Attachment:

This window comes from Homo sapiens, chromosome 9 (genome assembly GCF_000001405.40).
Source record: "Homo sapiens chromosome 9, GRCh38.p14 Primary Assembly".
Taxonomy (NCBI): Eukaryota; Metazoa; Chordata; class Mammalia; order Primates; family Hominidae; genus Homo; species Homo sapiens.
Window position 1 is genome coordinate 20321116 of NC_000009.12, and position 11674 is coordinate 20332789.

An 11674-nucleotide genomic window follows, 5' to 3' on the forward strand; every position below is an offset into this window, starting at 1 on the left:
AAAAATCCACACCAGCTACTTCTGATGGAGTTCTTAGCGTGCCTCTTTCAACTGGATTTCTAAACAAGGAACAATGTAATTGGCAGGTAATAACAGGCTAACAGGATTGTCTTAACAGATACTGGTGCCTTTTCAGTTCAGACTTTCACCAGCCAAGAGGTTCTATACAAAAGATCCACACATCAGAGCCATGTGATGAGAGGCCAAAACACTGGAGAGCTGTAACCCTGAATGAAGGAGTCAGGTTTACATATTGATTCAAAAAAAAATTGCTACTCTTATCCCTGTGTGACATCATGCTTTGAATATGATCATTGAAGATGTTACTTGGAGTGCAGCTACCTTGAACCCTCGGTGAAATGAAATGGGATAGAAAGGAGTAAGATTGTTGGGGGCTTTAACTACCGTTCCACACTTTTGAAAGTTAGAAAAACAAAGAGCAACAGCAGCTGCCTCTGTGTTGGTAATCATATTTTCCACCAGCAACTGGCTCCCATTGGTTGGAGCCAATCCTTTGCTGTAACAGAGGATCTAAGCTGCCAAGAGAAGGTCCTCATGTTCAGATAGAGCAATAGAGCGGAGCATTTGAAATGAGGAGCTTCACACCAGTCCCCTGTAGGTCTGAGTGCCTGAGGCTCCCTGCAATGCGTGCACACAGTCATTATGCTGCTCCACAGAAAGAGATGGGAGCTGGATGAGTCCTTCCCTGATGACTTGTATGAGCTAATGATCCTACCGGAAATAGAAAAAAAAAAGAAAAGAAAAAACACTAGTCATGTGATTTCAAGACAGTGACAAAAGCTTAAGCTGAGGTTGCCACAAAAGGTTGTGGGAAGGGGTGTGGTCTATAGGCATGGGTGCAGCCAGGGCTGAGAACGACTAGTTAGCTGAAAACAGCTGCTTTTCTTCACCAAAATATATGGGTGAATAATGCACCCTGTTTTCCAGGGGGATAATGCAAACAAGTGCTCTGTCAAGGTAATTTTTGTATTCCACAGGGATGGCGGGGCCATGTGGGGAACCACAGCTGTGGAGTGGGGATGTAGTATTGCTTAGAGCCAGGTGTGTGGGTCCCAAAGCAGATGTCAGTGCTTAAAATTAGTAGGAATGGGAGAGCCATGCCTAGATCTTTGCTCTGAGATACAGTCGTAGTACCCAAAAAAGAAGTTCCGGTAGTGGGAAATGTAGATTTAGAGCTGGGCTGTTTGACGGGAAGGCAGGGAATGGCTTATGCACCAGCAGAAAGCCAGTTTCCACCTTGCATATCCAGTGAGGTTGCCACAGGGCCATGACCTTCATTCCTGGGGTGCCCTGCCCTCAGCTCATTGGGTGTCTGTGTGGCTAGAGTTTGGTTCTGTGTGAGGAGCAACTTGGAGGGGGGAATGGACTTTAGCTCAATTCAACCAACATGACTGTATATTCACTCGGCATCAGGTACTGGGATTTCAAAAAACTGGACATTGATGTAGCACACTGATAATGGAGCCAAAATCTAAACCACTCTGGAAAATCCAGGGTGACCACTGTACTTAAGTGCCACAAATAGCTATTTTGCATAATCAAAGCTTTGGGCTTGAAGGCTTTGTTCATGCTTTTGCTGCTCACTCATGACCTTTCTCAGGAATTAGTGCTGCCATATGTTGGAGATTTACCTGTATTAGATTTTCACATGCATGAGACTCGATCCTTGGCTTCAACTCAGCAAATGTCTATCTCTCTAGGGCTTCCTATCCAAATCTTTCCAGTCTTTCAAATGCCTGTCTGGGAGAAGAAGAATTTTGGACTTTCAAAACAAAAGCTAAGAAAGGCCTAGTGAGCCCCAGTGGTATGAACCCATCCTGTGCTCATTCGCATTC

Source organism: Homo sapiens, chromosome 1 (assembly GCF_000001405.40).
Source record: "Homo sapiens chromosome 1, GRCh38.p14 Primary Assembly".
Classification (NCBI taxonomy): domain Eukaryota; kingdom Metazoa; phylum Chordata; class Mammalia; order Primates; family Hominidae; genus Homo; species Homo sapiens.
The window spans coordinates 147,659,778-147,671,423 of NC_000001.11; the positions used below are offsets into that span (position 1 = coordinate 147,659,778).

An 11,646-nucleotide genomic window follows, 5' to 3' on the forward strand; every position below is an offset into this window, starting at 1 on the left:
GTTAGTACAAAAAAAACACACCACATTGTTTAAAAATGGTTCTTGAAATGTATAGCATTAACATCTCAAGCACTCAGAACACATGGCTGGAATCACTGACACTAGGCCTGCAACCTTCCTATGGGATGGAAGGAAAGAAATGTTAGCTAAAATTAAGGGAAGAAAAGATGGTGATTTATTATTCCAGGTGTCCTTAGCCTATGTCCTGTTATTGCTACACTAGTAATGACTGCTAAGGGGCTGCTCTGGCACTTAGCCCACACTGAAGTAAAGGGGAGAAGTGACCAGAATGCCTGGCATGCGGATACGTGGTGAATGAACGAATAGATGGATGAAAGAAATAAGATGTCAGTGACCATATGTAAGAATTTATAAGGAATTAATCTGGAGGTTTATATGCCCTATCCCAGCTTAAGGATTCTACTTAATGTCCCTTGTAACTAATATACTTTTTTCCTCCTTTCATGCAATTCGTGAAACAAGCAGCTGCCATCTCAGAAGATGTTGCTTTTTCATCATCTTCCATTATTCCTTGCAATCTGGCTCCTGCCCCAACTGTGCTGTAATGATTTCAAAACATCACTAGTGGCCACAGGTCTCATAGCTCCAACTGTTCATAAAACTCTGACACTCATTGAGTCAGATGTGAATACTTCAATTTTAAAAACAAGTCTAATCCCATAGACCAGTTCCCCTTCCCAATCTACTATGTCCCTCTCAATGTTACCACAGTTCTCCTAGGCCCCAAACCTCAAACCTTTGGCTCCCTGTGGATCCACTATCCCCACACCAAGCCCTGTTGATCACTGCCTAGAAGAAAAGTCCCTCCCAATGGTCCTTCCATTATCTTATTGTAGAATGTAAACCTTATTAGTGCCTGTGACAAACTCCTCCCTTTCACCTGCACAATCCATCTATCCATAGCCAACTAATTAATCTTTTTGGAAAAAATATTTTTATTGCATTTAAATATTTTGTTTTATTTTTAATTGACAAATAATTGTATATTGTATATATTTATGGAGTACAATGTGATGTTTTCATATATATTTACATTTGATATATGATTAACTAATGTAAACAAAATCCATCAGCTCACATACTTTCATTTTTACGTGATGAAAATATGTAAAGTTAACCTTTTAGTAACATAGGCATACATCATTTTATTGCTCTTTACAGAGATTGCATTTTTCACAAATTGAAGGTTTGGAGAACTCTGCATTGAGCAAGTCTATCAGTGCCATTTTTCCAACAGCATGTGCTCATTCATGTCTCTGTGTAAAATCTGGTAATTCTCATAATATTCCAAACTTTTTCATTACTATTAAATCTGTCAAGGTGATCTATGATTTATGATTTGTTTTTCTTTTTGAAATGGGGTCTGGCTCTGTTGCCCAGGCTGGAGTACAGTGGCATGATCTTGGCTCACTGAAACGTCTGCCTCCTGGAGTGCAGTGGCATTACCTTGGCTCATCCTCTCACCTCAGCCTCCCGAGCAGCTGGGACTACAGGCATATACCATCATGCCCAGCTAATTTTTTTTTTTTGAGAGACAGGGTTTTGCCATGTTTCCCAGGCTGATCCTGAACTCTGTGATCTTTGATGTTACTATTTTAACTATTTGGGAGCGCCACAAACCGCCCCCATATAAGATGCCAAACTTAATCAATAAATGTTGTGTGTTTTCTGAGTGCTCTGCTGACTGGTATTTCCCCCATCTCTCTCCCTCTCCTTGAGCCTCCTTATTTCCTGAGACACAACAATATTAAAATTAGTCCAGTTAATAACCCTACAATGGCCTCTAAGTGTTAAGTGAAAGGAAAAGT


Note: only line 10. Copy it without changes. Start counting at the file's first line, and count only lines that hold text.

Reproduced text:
The window spans coordinates 147,659,778-147,671,423 of NC_000001.11; the positions used below are offsets into that span (position 1 = coordinate 147,659,778).